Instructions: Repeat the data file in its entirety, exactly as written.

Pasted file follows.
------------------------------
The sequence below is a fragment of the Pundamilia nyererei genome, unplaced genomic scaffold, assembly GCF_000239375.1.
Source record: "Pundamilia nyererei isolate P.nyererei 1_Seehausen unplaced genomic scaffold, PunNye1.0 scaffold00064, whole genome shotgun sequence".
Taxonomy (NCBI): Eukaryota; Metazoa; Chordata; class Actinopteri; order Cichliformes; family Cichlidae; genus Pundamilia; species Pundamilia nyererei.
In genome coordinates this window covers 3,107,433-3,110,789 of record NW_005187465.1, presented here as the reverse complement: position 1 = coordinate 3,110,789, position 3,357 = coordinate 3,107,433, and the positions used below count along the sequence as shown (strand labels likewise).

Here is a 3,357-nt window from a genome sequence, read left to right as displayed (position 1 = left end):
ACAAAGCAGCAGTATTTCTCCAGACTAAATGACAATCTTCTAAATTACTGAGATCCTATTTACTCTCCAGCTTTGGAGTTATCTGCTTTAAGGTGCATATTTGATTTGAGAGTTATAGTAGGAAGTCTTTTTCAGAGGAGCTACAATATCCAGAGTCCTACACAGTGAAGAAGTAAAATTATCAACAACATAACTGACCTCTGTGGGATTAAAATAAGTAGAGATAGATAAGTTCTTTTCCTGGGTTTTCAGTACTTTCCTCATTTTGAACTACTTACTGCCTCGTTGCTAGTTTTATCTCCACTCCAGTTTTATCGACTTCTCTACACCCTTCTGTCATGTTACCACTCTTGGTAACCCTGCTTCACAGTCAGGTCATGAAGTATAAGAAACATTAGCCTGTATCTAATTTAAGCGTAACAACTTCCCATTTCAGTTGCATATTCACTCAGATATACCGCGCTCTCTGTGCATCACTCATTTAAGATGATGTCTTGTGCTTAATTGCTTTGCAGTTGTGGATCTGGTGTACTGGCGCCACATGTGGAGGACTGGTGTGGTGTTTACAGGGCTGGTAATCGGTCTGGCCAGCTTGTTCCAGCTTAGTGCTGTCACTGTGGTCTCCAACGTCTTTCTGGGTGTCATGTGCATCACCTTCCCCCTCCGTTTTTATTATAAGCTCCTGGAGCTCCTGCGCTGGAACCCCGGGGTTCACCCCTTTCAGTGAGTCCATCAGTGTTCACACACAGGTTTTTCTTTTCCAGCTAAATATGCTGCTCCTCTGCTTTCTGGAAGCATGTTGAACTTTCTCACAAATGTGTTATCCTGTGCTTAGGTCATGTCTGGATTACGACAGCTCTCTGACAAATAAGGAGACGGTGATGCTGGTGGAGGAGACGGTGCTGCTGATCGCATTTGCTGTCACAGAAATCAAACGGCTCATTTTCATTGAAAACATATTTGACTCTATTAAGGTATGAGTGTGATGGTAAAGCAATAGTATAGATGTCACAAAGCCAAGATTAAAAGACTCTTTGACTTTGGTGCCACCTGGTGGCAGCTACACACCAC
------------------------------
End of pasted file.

The sequence below is a fragment of the Pundamilia nyererei genome, unplaced genomic scaffold, assembly GCF_000239375.1.
Source record: "Pundamilia nyererei isolate P.nyererei 1_Seehausen unplaced genomic scaffold, PunNye1.0 scaffold00064, whole genome shotgun sequence".
Taxonomy (NCBI): Eukaryota; Metazoa; Chordata; class Actinopteri; order Cichliformes; family Cichlidae; genus Pundamilia; species Pundamilia nyererei.
In genome coordinates this window covers 3,107,433-3,110,789 of record NW_005187465.1, presented here as the reverse complement: position 1 = coordinate 3,110,789, position 3,357 = coordinate 3,107,433, and the positions used below count along the sequence as shown (strand labels likewise).

Here is a 3,357-nt window from a genome sequence, read left to right as displayed (position 1 = left end):
ACAAAGCAGCAGTATTTCTCCAGACTAAATGACAATCTTCTAAATTACTGAGATCCTATTTACTCTCCAGCTTTGGAGTTATCTGCTTTAAGGTGCATATTTGATTTGAGAGTTATAGTAGGAAGTCTTTTTCAGAGGAGCTACAATATCCAGAGTCCTACACAGTGAAGAAGTAAAATTATCAACAACATAACTGACCTCTGTGGGATTAAAATAAGTAGAGATAGATAAGTTCTTTTCCTGGGTTTTCAGTACTTTCCTCATTTTGAACTACTTACTGCCTCGTTGCTAGTTTTATCTCCACTCCAGTTTTATCGACTTCTCTACACCCTTCTGTCATGTTACCACTCTTGGTAACCCTGCTTCACAGTCAGGTCATGAAGTATAAGAAACATTAGCCTGTATCTAATTTAAGCGTAACAACTTCCCATTTCAGTTGCATATTCACTCAGATATACCGCGCTCTCTGTGCATCACTCATTTAAGATGATGTCTTGTGCTTAATTGCTTTGCAGTTGTGGATCTGGTGTACTGGCGCCACATGTGGAGGACTGGTGTGGTGTTTACAGGGCTGGTAATCGGTCTGGCCAGCTTGTTCCAGCTTAGTGCTGTCACTGTGGTCTCCAACGTCTTTCTGGGTGTCATGTGCATCACCTTCCCCCTCCGTTTTTATTATAAGCTCCTGGAGCTCCTGCGCTGGAACCCCGGGGTTCACCCCTTTCAGTGAGTCCATCAGTGTTCACACACAGGTTTTTCTTTTCCAGCTAAATATGCTGCTCCTCTGCTTTCTGGAAGCATGTTGAACTTTCTCACAAATGTGTTATCCTGTGCTTAGGTCATGTCTGGATTACGACAGCTCTCTGACAAATAAGGAGACGGTGATGCTGGTGGAGGAGACGGTGCTGCTGATCGCATTTGCTGTCACAGAAATCAAACGGCTCATTTTCATTGAAAACATATTTGACTCTATTAAGGTATGAGTGTGATGGTAAAGCAATAGTATAGATGTCACAAAGCCAAGATTAAAAGACTCTTTGACTTTGGTGCCACCTGGTGGCAGCTACACACCAC